just another useful tool

Discussion in 'other software & services' started by clansman77, Mar 7, 2005.

Thread Status:
Not open for further replies.
  1. clansman77

    clansman77 Registered Member

    Jan 31, 2005

    Look for the latest version here:


    With the invention of Windows 95 Microsoft made the wise decision to
    organize all computer- and application-specific data which was spread
    over countless INI files before in a centralized Windows database,
    called the system "registry". The registry is one of the most
    important parts in every Windows system today, without which the OS
    would not even boot. And since the registry is quite sensitive to
    corruption, it is very advisable to backup its according files from
    time to time.

    In MS-DOS based Windows versions (95, 98, Me) the registry consists of
    the files SYSTEM.DAT and USER.DAT (and CLASSES.DAT in Windows Me). To
    backup these files, one can easily go to the Windows folder in
    Explorer and copy the files to a safe location, for example another
    folder on the hard disk. Microsoft even supplies a utility called ERU
    which can be used to backup these and a few other critical system
    files to a safe location.

    Also, Windows 9x/Me automatically create backups of the registry at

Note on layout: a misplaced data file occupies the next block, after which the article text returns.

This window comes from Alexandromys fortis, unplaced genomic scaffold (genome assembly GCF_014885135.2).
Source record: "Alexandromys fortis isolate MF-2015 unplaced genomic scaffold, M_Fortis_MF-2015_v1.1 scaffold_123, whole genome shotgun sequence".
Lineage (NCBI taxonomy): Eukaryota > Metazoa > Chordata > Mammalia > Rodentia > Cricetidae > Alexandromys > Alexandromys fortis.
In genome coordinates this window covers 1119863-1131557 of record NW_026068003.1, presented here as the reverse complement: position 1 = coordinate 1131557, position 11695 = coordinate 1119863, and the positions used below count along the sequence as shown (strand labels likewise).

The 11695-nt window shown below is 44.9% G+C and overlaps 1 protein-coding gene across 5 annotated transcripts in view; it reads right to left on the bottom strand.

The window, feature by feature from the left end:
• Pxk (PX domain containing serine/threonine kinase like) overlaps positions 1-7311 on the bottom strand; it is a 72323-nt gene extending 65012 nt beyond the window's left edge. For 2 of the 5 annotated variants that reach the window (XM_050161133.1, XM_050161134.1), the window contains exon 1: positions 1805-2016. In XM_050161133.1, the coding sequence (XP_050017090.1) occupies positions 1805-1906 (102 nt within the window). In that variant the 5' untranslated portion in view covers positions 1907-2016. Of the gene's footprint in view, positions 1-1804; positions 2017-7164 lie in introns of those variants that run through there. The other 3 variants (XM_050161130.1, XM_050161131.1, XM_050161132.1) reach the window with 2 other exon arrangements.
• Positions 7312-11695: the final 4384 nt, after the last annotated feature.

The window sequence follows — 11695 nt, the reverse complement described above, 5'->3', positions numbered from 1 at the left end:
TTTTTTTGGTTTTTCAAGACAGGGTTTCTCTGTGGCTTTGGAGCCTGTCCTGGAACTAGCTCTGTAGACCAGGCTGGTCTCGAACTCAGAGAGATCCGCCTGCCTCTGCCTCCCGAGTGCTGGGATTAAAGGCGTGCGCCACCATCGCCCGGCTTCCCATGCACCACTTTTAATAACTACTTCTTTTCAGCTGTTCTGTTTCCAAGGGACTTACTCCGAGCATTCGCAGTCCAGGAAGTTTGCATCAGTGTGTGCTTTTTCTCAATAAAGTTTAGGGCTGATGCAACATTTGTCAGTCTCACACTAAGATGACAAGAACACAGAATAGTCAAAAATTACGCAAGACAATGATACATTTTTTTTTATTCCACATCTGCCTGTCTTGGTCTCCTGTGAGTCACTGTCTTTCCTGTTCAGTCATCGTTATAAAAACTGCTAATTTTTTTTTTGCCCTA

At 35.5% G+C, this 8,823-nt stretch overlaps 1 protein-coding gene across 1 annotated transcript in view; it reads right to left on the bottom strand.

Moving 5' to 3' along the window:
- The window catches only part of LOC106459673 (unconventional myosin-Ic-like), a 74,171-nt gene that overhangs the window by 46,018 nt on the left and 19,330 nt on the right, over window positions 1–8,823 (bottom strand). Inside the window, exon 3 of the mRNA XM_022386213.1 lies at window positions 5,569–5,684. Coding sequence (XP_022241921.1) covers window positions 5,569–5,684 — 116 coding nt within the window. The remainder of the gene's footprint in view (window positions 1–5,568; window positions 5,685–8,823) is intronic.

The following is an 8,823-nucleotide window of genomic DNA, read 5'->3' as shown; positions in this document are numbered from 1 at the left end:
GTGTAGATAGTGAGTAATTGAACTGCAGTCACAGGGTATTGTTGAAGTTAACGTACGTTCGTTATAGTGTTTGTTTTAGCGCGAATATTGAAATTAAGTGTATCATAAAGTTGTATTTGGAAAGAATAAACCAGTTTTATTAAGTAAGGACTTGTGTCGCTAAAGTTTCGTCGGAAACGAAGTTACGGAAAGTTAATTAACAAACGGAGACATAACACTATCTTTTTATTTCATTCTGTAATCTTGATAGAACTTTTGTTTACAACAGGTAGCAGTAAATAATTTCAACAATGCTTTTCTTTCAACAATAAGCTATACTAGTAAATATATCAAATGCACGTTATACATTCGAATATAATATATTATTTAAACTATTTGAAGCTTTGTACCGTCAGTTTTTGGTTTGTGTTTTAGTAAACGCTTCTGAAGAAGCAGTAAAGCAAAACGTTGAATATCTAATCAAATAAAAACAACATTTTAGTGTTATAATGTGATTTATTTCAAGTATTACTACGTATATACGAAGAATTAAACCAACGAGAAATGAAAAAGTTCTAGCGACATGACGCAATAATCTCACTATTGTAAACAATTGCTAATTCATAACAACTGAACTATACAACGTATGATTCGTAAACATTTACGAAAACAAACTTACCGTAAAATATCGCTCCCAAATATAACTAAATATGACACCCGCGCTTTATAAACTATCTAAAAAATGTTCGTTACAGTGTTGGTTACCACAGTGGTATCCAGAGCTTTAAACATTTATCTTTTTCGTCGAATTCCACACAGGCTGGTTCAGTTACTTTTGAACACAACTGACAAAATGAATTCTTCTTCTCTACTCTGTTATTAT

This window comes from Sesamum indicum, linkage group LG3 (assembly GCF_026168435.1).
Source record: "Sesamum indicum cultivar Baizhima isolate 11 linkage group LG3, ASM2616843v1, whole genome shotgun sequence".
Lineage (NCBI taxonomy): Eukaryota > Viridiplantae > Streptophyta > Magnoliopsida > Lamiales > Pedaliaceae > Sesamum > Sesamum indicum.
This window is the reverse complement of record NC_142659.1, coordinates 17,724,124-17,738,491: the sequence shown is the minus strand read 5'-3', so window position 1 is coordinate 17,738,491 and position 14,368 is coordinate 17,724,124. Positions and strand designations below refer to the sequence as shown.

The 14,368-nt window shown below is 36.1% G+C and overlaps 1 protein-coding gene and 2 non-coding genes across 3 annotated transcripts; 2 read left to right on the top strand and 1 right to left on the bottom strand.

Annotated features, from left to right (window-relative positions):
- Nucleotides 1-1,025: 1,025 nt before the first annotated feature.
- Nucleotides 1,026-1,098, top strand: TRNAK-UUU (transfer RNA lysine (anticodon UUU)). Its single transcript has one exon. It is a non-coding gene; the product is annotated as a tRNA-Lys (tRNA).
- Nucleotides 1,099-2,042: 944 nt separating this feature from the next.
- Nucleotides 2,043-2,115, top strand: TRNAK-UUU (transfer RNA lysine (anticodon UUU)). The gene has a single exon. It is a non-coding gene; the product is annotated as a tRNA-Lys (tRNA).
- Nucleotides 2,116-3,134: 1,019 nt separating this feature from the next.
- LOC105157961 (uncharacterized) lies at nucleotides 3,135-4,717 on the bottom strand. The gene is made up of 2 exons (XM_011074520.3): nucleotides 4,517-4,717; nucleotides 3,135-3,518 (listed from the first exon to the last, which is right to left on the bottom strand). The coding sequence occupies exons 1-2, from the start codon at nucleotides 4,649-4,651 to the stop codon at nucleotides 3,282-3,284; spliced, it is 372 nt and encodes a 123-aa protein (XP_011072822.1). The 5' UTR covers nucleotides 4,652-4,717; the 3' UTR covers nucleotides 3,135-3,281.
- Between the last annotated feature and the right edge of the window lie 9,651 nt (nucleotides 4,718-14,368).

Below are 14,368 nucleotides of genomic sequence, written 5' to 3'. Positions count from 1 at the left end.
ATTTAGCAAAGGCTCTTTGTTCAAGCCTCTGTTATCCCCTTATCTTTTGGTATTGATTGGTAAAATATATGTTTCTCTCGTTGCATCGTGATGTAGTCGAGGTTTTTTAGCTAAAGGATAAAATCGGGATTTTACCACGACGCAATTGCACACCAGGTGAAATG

startup, with Windows 95 always backing up the registry from the
    previous Windows session, and Windows 98/Me maintaining up to five
    registry copies from the last five days where Windows was running.

    Unfortunately, this is not the case with Windows versions based on the
    NT kernel. In Windows NT and 2000, the registry is never backed up
    automatically, and in XP it is backed up only as part of the bloated
    and resource hogging System Restore program which cannot even be used
    for a "restore" should a corrupted registry prevent Windows from
    booting. It has also become impossible to copy the necessary files,
    now called "hives" and usually named DEFAULT, SAM, SECURITY, SOFTWARE,
    SYSTEM in the SYSTEM32\CONFIG folder, to another location because they
    are all in use by the OS. And though the registry in an NT-based
    Windows is less likely to become corrupted than in other versions, it
    can still happen, and for these cases NT is simply missing an option
    for easy registry backup and restore as there is in Windows 9x/Me, to
    get the system up and running again in no time.

    In 2001, as Windows XP began to come pre-installed on many new home
    user PCs and was likely to become the new Windows standard over the
    next years, I decided to write a program which offers the ease-of-use
    of Windows 9x/Me ERU by Microsoft (hence the name ERUNT) to backup the
    registry, as well as providing an auto-backup capability, for example
    at Windows startup.

    Or, before installing a new program for testing purposes one could
    save the registry with ERUNT, install and test the program, uninstall
    it and restore the registry to be 100% sure that no debris is left.

    Note: The "Export registry" function in Regedit is USELESS (!) for
    making a complete backup of the registry. Neither does it export the
    whole registry (for example, no information from the "SECURITY" hive
    is saved), nor can the exported file be used later to replace the
    current registry with the old one. Instead, if you re-import the file,